What evidence remains of their influence upon Freemasonry? Hall states again in The Secret Teachings of All Ages, that "The checkerboard ﬂoor upon which the modern Freemasonic lodge stands is the old tracing board of the Dionysiac Architects, and while the modern organization is no longer limited to workmen’s guilds it still preserves in its symbols the metaphysical doctrines of the ancient society of which it is presumably the outgrowth." He continues stating: "Aside from the operative aspect of their order, the Dionysiac Architects had a speculative philosophic code. Human society they considered as a rough and untrued ashlar but lately chiseled from the quarry of elemental Nature. This crude block was the true object upon which these skilled craftsmen labored – polishing it, squaring it, and with the aid of ﬁne carvings transforming it into a miracle of beauty. While mystics released their souls from the bondage of matter by meditation and philoso-phers found their keenest joy in the profundities of thought, these master workmen achieved liberation from the Wheel of Life and Death by learning to swing their ham-mers with the same rhythm that moves the swirling forces of Cosmos. They vener-ated the Deity under the guise of a Great Architect and Master Craftsman who was ever gouging rough ashlars from the ﬁelds of space and truing them into universes. The Dionysians afﬁrmed constructiveness to be the supreme expression of the soul, and attuning themselves with the ever-visible constructive natural processes going on around them, believed immortality could be achieved by thus becoming a part of the creative agencies of Nature." There is also a belief, put forward by Joseph De Costa in his work, The Dionysiac Artificers, that: "This society was called the Dionysian Artificers, as Bacchus was supposed to be the inventor of building theaters; and they performed the Dionysian festivities. From this period, the Science of Astronomy which had given rise to the Dionysian rites became connected with types taken from the art of building. The Ionian societies..extend their moral views, in conjunction with the art of building, to many useful purposes, and to the practice of arts of benevolance. They had significant words to distinguish their members; and for the same purpose they used emblems taken from the art of building."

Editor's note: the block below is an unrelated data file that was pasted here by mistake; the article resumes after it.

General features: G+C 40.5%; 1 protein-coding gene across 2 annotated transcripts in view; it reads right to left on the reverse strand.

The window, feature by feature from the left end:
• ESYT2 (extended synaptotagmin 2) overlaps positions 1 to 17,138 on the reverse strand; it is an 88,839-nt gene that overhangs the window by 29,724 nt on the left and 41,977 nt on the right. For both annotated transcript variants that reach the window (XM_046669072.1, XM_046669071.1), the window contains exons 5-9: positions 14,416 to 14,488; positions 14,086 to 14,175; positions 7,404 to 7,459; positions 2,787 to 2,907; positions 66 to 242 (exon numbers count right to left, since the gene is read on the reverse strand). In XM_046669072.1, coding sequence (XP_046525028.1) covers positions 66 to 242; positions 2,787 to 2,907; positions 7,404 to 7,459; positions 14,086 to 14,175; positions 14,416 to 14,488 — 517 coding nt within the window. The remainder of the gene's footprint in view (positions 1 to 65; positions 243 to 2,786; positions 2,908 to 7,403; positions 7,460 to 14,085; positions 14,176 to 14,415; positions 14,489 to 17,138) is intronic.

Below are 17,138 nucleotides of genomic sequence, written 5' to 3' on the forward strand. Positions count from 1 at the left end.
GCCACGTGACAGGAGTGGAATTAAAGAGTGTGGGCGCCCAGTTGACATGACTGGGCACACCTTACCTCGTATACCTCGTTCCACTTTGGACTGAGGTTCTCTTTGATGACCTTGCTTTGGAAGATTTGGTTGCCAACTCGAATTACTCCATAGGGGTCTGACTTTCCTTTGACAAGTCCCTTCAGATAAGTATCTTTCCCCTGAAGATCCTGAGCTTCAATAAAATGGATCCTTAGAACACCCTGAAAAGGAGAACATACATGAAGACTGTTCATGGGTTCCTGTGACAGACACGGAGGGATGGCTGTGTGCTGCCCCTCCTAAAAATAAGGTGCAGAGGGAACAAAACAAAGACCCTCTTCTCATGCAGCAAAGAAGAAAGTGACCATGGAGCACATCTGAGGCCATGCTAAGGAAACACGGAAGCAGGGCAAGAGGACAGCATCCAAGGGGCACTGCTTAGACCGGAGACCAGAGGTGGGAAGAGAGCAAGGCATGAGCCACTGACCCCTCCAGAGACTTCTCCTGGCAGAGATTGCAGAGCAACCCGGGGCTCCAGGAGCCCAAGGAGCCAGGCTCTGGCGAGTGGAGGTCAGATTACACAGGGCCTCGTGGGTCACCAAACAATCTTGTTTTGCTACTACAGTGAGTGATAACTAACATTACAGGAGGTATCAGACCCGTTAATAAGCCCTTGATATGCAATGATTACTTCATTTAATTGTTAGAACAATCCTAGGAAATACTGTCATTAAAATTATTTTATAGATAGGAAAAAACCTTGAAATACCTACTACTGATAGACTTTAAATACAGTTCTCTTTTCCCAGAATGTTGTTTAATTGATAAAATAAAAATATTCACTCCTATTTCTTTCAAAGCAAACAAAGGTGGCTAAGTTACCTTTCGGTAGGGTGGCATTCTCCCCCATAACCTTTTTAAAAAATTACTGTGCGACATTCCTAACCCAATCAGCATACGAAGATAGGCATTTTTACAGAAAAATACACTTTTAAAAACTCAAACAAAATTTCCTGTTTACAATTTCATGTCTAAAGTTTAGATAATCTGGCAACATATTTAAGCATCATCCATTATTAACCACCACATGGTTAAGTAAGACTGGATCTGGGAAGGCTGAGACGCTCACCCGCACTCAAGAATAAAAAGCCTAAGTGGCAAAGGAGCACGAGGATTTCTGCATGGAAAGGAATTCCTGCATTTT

Even though there is little written evidence of the beliefs of the Dionysiac Artificers, what we do have does seem to point to the links laid out above of a direct correlation of some of the ideas, symbols, and beliefs of this group to the Mason Guilds of the Middle Ages whereby we inherited our symbols as those guilds moved from being operative to speculative. Of course, we will never truly know the extent of the influence, but I think that it is undeniable that it exists. It is interesting of course to have the idea of Hiram Abiff being a member of this group along with the workmen at the building of the temple of Solomon, but it does make sense that if this group were essentially the precursors to the Stone Masons guilds that they would be the ones employed in any major building projects of that time. That is of course if you believe that the Temple Of Solomon was a real edifice and not an allegory for the Temple within you.
WB Darin A. Lahners is our co-managing Editor. He is a Past Master of and Worshipful Master of St. Joseph Lodge No.970 in St. Joseph. He is also a plural member of Homer Lodge No. 199 (IL), where he is also a Past Master. He’s a member of the Scottish Rite Valley of Danville, a charter member of Illinois Royal Arch Chapter, Admiration Chapter No. 282 and is the current Secretary of the Illini High Twelve Club No. 768 in Champaign – Urbana (IL). You can reach him by email at firstname.lastname@example.org.